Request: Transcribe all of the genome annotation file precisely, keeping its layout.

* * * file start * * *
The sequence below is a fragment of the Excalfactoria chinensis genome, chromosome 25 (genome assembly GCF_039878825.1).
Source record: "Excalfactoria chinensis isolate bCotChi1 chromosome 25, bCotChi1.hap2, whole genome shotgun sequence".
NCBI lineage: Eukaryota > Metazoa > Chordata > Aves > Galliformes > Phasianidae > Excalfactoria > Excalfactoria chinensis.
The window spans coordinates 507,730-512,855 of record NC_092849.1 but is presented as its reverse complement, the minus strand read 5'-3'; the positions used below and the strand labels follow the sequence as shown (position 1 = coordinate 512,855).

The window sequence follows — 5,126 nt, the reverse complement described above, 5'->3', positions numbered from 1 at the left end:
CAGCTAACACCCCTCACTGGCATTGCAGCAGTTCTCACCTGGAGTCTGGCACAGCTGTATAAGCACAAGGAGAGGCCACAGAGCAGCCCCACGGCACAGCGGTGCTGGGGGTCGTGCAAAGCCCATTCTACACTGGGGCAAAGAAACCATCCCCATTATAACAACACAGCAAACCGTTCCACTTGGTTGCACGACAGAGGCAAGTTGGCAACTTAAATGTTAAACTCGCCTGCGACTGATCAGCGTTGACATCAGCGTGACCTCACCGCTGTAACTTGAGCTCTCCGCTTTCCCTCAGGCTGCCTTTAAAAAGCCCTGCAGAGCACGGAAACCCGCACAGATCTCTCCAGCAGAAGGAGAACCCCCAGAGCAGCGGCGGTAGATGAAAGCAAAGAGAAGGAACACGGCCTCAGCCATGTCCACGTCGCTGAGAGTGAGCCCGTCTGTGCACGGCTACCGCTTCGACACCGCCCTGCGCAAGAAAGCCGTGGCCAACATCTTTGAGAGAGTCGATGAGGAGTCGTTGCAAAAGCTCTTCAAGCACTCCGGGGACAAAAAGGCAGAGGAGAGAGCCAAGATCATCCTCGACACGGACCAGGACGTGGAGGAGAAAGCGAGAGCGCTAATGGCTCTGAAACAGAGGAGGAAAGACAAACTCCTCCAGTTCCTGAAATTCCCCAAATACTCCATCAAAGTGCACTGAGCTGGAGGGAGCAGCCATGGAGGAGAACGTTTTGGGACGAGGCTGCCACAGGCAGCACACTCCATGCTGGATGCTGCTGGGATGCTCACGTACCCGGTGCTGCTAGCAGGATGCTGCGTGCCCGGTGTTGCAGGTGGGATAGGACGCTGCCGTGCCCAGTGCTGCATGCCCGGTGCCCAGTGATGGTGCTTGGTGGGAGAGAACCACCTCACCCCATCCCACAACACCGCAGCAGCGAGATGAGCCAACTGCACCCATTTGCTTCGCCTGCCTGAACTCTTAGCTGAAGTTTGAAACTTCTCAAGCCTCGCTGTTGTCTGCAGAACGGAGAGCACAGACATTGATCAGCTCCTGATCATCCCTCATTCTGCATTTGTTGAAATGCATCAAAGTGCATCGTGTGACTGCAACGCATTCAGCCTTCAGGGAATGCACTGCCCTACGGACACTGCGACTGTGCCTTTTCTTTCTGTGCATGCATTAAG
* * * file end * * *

The sequence below is a fragment of the Excalfactoria chinensis genome, chromosome 25 (genome assembly GCF_039878825.1).
Source record: "Excalfactoria chinensis isolate bCotChi1 chromosome 25, bCotChi1.hap2, whole genome shotgun sequence".
NCBI lineage: Eukaryota > Metazoa > Chordata > Aves > Galliformes > Phasianidae > Excalfactoria > Excalfactoria chinensis.
The window spans coordinates 507,730-512,855 of record NC_092849.1 but is presented as its reverse complement, the minus strand read 5'-3'; the positions used below and the strand labels follow the sequence as shown (position 1 = coordinate 512,855).

The window sequence follows — 5,126 nt, the reverse complement described above, 5'->3', positions numbered from 1 at the left end:
CAGCTAACACCCCTCACTGGCATTGCAGCAGTTCTCACCTGGAGTCTGGCACAGCTGTATAAGCACAAGGAGAGGCCACAGAGCAGCCCCACGGCACAGCGGTGCTGGGGGTCGTGCAAAGCCCATTCTACACTGGGGCAAAGAAACCATCCCCATTATAACAACACAGCAAACCGTTCCACTTGGTTGCACGACAGAGGCAAGTTGGCAACTTAAATGTTAAACTCGCCTGCGACTGATCAGCGTTGACATCAGCGTGACCTCACCGCTGTAACTTGAGCTCTCCGCTTTCCCTCAGGCTGCCTTTAAAAAGCCCTGCAGAGCACGGAAACCCGCACAGATCTCTCCAGCAGAAGGAGAACCCCCAGAGCAGCGGCGGTAGATGAAAGCAAAGAGAAGGAACACGGCCTCAGCCATGTCCACGTCGCTGAGAGTGAGCCCGTCTGTGCACGGCTACCGCTTCGACACCGCCCTGCGCAAGAAAGCCGTGGCCAACATCTTTGAGAGAGTCGATGAGGAGTCGTTGCAAAAGCTCTTCAAGCACTCCGGGGACAAAAAGGCAGAGGAGAGAGCCAAGATCATCCTCGACACGGACCAGGACGTGGAGGAGAAAGCGAGAGCGCTAATGGCTCTGAAACAGAGGAGGAAAGACAAACTCCTCCAGTTCCTGAAATTCCCCAAATACTCCATCAAAGTGCACTGAGCTGGAGGGAGCAGCCATGGAGGAGAACGTTTTGGGACGAGGCTGCCACAGGCAGCACACTCCATGCTGGATGCTGCTGGGATGCTCACGTACCCGGTGCTGCTAGCAGGATGCTGCGTGCCCGGTGTTGCAGGTGGGATAGGACGCTGCCGTGCCCAGTGCTGCATGCCCGGTGCCCAGTGATGGTGCTTGGTGGGAGAGAACCACCTCACCCCATCCCACAACACCGCAGCAGCGAGATGAGCCAACTGCACCCATTTGCTTCGCCTGCCTGAACTCTTAGCTGAAGTTTGAAACTTCTCAAGCCTCGCTGTTGTCTGCAGAACGGAGAGCACAGACATTGATCAGCTCCTGATCATCCCTCATTCTGCATTTGTTGAAATGCATCAAAGTGCATCGTGTGACTGCAACGCATTCAGCCTTCAGGGAATGCACTGCCCTACGGACACTGCGACTGTGCCTTTTCTTTCTGTGCATGCATTAAG